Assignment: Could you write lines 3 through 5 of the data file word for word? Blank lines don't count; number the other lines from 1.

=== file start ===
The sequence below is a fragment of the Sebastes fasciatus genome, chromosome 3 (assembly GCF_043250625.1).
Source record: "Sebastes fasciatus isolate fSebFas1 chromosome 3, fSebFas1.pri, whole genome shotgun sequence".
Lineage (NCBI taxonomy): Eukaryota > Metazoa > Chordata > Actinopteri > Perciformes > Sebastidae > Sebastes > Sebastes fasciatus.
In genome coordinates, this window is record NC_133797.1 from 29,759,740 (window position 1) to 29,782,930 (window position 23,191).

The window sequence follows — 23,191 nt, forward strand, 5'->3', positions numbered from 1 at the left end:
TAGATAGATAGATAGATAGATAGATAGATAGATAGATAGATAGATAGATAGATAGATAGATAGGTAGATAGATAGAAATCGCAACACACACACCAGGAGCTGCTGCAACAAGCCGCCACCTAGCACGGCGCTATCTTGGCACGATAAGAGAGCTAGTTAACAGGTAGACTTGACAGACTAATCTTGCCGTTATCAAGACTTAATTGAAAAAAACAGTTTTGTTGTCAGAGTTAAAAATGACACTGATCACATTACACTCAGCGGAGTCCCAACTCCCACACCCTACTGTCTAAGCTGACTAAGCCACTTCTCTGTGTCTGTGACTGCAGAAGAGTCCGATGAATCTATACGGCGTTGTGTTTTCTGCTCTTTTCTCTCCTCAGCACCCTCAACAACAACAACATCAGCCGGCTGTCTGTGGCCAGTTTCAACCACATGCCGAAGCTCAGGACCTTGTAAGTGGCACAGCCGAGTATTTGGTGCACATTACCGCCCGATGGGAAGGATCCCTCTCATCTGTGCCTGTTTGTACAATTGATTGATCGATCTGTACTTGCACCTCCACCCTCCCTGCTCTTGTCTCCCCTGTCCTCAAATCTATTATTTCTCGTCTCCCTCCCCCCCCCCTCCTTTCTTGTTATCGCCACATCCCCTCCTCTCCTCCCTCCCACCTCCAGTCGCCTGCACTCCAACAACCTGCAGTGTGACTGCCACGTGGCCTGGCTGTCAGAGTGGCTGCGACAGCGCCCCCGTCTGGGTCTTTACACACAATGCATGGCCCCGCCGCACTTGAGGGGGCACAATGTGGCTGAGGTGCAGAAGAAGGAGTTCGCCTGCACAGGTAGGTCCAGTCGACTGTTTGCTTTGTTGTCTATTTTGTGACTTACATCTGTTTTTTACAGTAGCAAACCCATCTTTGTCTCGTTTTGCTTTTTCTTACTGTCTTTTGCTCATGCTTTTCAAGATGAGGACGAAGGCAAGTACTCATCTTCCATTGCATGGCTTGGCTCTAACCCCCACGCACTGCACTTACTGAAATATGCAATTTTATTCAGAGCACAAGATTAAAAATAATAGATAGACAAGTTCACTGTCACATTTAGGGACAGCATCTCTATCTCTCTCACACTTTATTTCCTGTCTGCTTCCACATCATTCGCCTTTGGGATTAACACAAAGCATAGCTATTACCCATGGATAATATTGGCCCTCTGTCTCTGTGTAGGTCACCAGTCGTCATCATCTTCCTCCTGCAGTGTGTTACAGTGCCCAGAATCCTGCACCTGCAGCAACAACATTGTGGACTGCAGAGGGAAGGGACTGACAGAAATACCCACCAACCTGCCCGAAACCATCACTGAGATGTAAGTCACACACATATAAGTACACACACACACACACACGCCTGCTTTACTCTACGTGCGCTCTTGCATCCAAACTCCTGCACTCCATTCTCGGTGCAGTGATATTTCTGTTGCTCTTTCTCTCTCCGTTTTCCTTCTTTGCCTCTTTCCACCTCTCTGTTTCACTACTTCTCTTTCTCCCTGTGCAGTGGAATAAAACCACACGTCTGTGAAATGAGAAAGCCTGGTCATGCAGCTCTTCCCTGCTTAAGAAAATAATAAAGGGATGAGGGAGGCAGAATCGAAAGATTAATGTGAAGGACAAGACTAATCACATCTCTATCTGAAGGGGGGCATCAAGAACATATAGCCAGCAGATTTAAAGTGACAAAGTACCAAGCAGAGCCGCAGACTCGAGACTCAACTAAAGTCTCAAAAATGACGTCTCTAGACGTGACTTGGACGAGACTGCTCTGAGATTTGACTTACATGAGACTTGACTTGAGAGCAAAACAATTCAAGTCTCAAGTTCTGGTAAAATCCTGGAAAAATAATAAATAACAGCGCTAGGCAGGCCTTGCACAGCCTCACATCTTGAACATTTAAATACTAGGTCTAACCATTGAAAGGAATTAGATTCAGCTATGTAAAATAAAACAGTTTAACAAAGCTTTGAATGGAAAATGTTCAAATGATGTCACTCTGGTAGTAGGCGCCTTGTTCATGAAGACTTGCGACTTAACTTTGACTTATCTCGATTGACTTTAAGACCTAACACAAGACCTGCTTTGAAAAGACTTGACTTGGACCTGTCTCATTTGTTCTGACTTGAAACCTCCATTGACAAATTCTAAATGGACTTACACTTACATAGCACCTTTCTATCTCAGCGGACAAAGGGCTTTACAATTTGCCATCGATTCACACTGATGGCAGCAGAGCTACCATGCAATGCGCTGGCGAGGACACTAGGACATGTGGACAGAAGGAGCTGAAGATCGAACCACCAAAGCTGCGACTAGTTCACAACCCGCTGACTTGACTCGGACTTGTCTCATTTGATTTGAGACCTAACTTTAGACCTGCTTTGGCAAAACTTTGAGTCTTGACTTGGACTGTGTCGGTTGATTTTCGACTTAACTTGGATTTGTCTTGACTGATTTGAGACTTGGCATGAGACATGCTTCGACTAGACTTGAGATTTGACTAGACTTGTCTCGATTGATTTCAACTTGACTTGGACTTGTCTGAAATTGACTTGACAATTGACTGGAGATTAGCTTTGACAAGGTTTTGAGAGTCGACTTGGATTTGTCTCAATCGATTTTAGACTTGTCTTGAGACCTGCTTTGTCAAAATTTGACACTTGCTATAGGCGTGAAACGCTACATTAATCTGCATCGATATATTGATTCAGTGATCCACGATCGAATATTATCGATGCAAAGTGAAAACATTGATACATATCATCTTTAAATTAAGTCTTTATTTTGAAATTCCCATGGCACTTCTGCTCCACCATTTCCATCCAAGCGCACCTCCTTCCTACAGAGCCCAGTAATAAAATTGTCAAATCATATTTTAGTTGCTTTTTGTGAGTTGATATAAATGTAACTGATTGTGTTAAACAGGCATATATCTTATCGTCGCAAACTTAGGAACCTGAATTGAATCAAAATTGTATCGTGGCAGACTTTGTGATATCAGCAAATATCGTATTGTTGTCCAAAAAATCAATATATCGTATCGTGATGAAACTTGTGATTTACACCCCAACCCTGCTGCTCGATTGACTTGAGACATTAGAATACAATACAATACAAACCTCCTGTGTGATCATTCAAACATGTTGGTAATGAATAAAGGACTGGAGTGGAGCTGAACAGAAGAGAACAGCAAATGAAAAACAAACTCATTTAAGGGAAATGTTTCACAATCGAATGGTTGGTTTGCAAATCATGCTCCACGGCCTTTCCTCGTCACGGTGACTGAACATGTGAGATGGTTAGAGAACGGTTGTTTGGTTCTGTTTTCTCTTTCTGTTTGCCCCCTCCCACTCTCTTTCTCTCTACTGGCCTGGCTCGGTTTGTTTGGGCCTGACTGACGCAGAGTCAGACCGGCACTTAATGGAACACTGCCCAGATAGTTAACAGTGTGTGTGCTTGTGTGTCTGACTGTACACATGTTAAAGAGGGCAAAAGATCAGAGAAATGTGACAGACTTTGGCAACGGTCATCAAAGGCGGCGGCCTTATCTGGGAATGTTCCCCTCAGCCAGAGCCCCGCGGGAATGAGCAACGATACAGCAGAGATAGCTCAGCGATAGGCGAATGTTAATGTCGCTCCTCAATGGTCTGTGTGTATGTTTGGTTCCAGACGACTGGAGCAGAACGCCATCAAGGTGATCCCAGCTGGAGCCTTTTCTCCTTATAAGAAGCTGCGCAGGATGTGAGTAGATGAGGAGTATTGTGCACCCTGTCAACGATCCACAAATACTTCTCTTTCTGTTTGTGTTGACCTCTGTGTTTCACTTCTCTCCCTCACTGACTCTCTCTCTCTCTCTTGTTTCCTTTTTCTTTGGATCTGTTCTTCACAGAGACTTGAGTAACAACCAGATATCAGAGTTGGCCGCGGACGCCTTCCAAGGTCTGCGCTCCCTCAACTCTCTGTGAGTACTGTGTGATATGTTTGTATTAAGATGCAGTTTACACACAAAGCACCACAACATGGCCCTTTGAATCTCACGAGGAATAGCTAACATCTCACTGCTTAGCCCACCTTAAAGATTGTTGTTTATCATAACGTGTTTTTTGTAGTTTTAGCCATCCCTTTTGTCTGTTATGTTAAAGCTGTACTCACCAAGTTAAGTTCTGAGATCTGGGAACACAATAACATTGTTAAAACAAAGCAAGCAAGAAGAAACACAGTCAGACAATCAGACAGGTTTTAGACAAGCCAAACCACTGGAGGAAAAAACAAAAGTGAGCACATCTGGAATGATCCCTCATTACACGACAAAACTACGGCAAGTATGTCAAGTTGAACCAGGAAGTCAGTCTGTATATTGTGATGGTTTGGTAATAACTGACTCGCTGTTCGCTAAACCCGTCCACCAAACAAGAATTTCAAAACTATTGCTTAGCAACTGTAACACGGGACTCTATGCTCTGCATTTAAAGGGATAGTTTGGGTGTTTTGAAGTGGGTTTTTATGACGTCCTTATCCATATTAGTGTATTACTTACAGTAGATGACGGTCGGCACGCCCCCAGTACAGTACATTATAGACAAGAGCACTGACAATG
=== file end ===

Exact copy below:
Lineage (NCBI taxonomy): Eukaryota > Metazoa > Chordata > Actinopteri > Perciformes > Sebastidae > Sebastes > Sebastes fasciatus.
In genome coordinates, this window is record NC_133797.1 from 29,759,740 (window position 1) to 29,782,930 (window position 23,191).

The window sequence follows — 23,191 nt, forward strand, 5'->3', positions numbered from 1 at the left end: